And getting clear on our values is not the simple exercise you may think. It takes some serious deep diving into the cold, uncomfortable, and murky waters of looking at what our behaviors, prejudices and judgments, thoughts and feelings, fears and dreams really reveal about our values – rather than what we profess them to be. And then doing the hard work of re-prioritizing them (if that is needed). And the even harder work of actually putting them into practice.
Why even bother to do this hard work?
Because it makes for much greater resilience, confidence, happiness and fulfillment. Even more, values are a protective factor when it comes to a concept known as "social contagion." Social contagion is the phenomenon by which behaviours become normalized and adopted. For example, as Susan David illustrates, take this scenario: You’re on an airplane, cramped and tired, eager to reach your destination. The flight crew is passing by with the snack cart. You’re not feeling particularly hungry—perhaps you availed yourself of an overpriced sandwich back in the terminal—but you notice that the gentleman sitting beside you is treating himself to a bag of M&M’s. You’ve never met this person before and exchanged only a cursory nod as you took your seats. Still, research shows that you are now 30 percent more likely to spring for some candy of your own.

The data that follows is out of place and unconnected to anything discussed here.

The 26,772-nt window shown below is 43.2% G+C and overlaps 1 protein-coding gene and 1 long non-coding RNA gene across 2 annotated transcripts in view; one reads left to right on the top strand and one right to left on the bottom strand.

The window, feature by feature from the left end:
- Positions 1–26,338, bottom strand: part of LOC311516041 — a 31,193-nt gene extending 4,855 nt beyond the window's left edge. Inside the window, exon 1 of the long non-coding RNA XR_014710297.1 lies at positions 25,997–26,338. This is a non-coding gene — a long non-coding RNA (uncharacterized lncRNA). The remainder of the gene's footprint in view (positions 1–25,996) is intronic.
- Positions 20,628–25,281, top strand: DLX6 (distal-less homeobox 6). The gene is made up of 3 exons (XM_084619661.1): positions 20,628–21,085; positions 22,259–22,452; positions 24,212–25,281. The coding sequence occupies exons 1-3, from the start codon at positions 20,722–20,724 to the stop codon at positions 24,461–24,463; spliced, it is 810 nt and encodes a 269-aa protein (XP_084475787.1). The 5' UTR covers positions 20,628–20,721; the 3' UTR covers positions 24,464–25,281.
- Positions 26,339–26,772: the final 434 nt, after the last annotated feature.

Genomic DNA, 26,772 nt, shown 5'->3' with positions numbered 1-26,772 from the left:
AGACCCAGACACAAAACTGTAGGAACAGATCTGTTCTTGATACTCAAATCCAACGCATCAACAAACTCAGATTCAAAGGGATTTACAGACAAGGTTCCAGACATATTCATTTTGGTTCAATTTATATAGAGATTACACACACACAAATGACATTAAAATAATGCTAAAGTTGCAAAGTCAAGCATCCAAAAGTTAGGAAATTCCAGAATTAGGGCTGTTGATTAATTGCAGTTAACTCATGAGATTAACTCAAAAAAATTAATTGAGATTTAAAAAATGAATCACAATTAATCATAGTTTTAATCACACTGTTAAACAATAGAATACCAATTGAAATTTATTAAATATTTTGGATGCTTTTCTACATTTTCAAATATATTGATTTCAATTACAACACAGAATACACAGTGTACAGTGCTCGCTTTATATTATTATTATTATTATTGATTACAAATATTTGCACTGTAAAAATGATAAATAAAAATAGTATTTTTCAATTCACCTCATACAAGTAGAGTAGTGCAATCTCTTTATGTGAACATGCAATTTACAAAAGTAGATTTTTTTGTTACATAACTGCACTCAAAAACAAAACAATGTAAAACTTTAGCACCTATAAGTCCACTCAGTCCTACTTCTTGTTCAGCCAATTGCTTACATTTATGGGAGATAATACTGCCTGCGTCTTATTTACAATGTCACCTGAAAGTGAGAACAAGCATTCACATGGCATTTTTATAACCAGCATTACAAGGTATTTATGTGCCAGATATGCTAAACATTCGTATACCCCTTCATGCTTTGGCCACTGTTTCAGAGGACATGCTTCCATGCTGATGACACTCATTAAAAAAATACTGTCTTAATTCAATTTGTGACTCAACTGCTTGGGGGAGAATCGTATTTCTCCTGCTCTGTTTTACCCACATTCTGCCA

This is social contagion. Where the choices of someone you don’t even know have may have sway over your own decisions. Large scale epidemiological studies show that if someone in your social network puts on weight or gets divorced, your likelihood of doing the same increases substantially. This is the case even if you don’t know the person. They might be the friend of a friend of a friend, but their actions have far-reaching ripple effects.
However, the research also shows that not everyone is equally susceptible to social contagions. People with a clear sense of their values have proven to be more resilient to the pressures of their community. Susan David gives another example. Women in professions with a high degree of gender bias are more likely than their male colleagues to quit when faced with setbacks. Without even realizing it, they can internalize the messages snaking through their work environment, the ones telling them that they don’t belong. But when these women are asked to perform a simple exercise in which they clarify why they are in their career—why it is of value to them—they become insulated from the toxic social contagion. They are more likely to hang in there when the going gets tough.
This is why it’s so important to know our values. They are more than nice-to-haves that make life more pleasant. Our values help to inoculate us against making decisions that are not our own.
Coming back to Brené Brown. One of the very first things we did as part of the Living Brave was to identify our values. She used the image of a lantern to describe what values do for us.
Values are what we take into the arena with us, she said. Values light our way.